Charities and Lobbying: Institutional Rights in the Wake of Citizens United
Lloyd Hitoshi Mayer
Notre Dame Law School
January 4, 2011
Election Law Journal, Vol. 10, p. 407, 2011
Notre Dame Legal Studies Paper No. 10-39
One of the many aftershocks of the Supreme Court’s landmark decision in Citizens United v. FEC is that the decision may raise constitutional questions for the long-standing limits on speech by charities. There has been much scholarly attention both before and after that decision on the limit for election-related speech by charities, but much less attention has been paid to the relating lobbying speech limit. This article seeks to close that gap by exploring that latter limit and its continued viability in the wake of Citizens United. I conclude that while Citizens United by itself does not undermine the limit on lobbying by charities, the decision does reinforce the constitutional requirement that the government allow charities to easily form a non-tax favored alternative for engaging in unlimited lobbying. Some post-Citizens United proposals for regulating speech-related activity may in fact run afoul of this requirement. More importantly, the intersection of Citizens United and this tax-based limit on charity speech may be a catalyst for renewed consideration of whether the unconstitutional conditions doctrine could be successfully refined in the subsidy context through an approach that considers the purpose of the subsidy and how important the speech-related limit is to the accomplishment of that purpose.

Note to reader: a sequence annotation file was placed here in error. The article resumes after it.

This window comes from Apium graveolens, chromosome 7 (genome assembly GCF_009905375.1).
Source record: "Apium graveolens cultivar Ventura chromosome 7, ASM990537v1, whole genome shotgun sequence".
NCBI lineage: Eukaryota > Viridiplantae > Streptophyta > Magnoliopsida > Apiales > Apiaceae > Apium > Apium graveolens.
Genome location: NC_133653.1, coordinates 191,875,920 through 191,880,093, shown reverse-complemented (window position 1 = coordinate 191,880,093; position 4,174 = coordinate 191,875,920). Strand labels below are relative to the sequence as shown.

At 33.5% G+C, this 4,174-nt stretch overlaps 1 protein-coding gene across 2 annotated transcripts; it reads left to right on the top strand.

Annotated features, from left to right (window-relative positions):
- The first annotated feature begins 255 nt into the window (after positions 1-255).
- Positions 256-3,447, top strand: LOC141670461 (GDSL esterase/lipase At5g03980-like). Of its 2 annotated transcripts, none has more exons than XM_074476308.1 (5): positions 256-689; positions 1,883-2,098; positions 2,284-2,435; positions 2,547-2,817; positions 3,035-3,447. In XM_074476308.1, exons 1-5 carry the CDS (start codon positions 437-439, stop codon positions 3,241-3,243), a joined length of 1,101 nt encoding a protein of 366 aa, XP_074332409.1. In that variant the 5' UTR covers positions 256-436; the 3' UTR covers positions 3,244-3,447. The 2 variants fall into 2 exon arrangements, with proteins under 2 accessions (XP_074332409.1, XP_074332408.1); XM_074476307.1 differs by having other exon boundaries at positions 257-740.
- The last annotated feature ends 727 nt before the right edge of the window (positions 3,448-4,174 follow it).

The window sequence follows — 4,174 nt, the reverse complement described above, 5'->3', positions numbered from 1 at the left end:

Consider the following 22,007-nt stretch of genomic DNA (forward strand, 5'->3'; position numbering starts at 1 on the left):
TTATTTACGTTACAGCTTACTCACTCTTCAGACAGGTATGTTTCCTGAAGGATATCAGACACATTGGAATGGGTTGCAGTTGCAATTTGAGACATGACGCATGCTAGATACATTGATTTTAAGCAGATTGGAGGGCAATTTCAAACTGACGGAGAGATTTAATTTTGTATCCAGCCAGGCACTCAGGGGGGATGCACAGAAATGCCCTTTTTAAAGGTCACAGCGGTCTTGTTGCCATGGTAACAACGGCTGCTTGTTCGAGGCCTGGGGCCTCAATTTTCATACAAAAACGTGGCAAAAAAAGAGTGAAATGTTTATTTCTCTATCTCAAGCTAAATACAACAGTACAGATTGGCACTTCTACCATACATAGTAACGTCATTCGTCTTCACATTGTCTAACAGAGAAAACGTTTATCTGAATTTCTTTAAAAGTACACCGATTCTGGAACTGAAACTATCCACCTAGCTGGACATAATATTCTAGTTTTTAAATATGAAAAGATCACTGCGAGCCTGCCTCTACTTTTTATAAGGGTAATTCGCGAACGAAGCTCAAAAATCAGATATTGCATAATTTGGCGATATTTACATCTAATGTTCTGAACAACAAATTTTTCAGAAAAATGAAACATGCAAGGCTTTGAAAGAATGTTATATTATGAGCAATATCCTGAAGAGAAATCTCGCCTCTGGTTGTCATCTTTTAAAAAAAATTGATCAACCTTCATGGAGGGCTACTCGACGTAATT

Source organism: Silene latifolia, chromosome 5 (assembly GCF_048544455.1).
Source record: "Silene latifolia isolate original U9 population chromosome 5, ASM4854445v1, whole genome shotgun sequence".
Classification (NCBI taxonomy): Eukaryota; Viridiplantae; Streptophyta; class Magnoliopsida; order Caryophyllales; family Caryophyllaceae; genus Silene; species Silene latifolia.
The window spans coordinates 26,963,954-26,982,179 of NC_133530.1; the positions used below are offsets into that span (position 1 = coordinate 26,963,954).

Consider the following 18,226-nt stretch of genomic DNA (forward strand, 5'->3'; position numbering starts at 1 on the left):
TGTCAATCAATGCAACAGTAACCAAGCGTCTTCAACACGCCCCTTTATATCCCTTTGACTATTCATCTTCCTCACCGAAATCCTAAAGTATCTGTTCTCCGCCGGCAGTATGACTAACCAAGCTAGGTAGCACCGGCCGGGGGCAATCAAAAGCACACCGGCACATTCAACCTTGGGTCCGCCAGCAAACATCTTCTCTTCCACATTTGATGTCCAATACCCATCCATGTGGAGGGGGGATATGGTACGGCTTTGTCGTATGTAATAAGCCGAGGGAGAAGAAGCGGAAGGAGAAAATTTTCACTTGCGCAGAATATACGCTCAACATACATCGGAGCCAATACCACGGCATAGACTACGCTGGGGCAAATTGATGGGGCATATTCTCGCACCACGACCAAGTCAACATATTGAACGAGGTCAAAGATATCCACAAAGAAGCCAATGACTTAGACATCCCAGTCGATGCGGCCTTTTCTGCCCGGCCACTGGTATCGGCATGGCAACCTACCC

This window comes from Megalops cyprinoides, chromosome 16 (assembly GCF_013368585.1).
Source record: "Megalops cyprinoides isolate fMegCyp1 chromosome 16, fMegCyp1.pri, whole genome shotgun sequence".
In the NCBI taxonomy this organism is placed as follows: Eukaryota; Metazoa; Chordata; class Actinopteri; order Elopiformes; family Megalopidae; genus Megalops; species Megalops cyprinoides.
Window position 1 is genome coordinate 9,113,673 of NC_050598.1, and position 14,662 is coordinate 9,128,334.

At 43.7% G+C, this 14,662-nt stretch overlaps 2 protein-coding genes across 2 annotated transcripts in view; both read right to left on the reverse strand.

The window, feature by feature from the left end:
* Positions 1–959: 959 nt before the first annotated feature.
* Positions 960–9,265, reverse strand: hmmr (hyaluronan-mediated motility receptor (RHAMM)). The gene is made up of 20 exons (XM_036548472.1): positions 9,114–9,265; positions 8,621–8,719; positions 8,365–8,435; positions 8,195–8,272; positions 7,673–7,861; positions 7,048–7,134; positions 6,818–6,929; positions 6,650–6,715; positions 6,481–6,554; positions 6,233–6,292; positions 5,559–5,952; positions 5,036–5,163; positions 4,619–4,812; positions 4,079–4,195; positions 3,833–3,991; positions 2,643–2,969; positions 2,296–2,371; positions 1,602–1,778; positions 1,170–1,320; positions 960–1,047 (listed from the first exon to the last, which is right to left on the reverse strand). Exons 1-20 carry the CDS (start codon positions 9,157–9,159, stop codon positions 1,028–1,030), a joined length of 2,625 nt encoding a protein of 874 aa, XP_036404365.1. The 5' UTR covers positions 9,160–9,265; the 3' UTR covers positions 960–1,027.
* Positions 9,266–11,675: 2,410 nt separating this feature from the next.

Number of Pages in PDF File: 35
Keywords: campaign finance, charity, charitable, Citizens United v. FEC, election law, elections, first amendment, free speech, IRS, lobbying, nonprofit, political, taxation, tax-exempt organization
Date posted: January 6, 2011 ; Last revised: April 12, 2012
© 2015 Social Science Electronic Publishing, Inc. All Rights Reserved.
This page was processed by apollo2 in 0.343 seconds